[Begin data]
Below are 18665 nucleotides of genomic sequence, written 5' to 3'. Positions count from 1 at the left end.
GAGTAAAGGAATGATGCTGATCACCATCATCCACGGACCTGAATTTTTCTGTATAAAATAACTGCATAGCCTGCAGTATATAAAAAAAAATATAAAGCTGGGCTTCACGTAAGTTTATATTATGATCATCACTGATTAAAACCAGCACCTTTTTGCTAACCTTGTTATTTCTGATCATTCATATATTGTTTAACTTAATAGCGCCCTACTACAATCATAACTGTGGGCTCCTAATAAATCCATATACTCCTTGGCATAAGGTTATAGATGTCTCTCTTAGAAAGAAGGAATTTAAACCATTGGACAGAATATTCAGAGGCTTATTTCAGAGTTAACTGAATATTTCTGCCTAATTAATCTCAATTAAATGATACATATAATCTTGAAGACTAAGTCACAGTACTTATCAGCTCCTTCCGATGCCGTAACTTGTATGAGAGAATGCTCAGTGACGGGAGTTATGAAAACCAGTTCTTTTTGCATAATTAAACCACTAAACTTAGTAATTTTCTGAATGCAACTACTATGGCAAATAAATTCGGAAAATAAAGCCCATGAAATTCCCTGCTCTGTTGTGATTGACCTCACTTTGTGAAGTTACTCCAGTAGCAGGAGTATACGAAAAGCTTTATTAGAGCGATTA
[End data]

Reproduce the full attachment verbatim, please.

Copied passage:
Below are 18665 nucleotides of genomic sequence, written 5' to 3'. Positions count from 1 at the left end.
GAGTAAAGGAATGATGCTGATCACCATCATCCACGGACCTGAATTTTTCTGTATAAAATAACTGCATAGCCTGCAGTATATAAAAAAAAATATAAAGCTGGGCTTCACGTAAGTTTATATTATGATCATCACTGATTAAAACCAGCACCTTTTTGCTAACCTTGTTATTTCTGATCATTCATATATTGTTTAACTTAATAGCGCCCTACTACAATCATAACTGTGGGCTCCTAATAAATCCATATACTCCTTGGCATAAGGTTATAGATGTCTCTCTTAGAAAGAAGGAATTTAAACCATTGGACAGAATATTCAGAGGCTTATTTCAGAGTTAACTGAATATTTCTGCCTAATTAATCTCAATTAAATGATACATATAATCTTGAAGACTAAGTCACAGTACTTATCAGCTCCTTCCGATGCCGTAACTTGTATGAGAGAATGCTCAGTGACGGGAGTTATGAAAACCAGTTCTTTTTGCATAATTAAACCACTAAACTTAGTAATTTTCTGAATGCAACTACTATGGCAAATAAATTCGGAAAATAAAGCCCATGAAATTCCCTGCTCTGTTGTGATTGACCTCACTTTGTGAAGTTACTCCAGTAGCAGGAGTATACGAAAAGCTTTATTAGAGCGATTA